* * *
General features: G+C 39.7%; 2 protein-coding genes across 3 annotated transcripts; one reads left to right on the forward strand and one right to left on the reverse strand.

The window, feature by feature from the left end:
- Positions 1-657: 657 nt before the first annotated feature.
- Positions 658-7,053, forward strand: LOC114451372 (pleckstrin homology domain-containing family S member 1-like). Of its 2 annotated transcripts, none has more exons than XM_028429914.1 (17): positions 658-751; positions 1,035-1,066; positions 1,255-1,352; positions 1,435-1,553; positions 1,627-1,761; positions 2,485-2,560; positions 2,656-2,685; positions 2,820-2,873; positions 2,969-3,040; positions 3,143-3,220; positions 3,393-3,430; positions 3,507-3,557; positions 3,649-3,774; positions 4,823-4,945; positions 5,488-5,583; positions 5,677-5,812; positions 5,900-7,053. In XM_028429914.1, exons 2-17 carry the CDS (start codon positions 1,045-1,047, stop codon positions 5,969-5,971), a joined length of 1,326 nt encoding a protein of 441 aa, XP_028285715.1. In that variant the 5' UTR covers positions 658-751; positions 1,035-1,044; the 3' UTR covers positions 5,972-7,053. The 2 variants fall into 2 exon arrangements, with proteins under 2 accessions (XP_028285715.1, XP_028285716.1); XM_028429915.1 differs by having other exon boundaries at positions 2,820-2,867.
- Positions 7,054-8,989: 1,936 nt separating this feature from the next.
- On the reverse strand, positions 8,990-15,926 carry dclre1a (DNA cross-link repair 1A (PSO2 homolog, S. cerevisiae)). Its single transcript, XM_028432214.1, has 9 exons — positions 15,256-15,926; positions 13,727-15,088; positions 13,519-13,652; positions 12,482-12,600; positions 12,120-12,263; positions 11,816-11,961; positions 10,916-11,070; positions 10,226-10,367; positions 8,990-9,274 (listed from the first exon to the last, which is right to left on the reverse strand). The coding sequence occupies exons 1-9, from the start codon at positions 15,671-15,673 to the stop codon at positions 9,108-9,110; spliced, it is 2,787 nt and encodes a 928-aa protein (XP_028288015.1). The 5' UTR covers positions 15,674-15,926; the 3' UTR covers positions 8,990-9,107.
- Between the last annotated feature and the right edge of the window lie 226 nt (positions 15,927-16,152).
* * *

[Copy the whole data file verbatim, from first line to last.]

General features: G+C 39.7%; 2 protein-coding genes across 3 annotated transcripts; one reads left to right on the forward strand and one right to left on the reverse strand.

The window, feature by feature from the left end:
- Positions 1-657: 657 nt before the first annotated feature.
- Positions 658-7,053, forward strand: LOC114451372 (pleckstrin homology domain-containing family S member 1-like). Of its 2 annotated transcripts, none has more exons than XM_028429914.1 (17): positions 658-751; positions 1,035-1,066; positions 1,255-1,352; positions 1,435-1,553; positions 1,627-1,761; positions 2,485-2,560; positions 2,656-2,685; positions 2,820-2,873; positions 2,969-3,040; positions 3,143-3,220; positions 3,393-3,430; positions 3,507-3,557; positions 3,649-3,774; positions 4,823-4,945; positions 5,488-5,583; positions 5,677-5,812; positions 5,900-7,053. In XM_028429914.1, exons 2-17 carry the CDS (start codon positions 1,045-1,047, stop codon positions 5,969-5,971), a joined length of 1,326 nt encoding a protein of 441 aa, XP_028285715.1. In that variant the 5' UTR covers positions 658-751; positions 1,035-1,044; the 3' UTR covers positions 5,972-7,053. The 2 variants fall into 2 exon arrangements, with proteins under 2 accessions (XP_028285715.1, XP_028285716.1); XM_028429915.1 differs by having other exon boundaries at positions 2,820-2,867.
- Positions 7,054-8,989: 1,936 nt separating this feature from the next.
- On the reverse strand, positions 8,990-15,926 carry dclre1a (DNA cross-link repair 1A (PSO2 homolog, S. cerevisiae)). Its single transcript, XM_028432214.1, has 9 exons — positions 15,256-15,926; positions 13,727-15,088; positions 13,519-13,652; positions 12,482-12,600; positions 12,120-12,263; positions 11,816-11,961; positions 10,916-11,070; positions 10,226-10,367; positions 8,990-9,274 (listed from the first exon to the last, which is right to left on the reverse strand). The coding sequence occupies exons 1-9, from the start codon at positions 15,671-15,673 to the stop codon at positions 9,108-9,110; spliced, it is 2,787 nt and encodes a 928-aa protein (XP_028288015.1). The 5' UTR covers positions 15,674-15,926; the 3' UTR covers positions 8,990-9,107.
- Between the last annotated feature and the right edge of the window lie 226 nt (positions 15,927-16,152).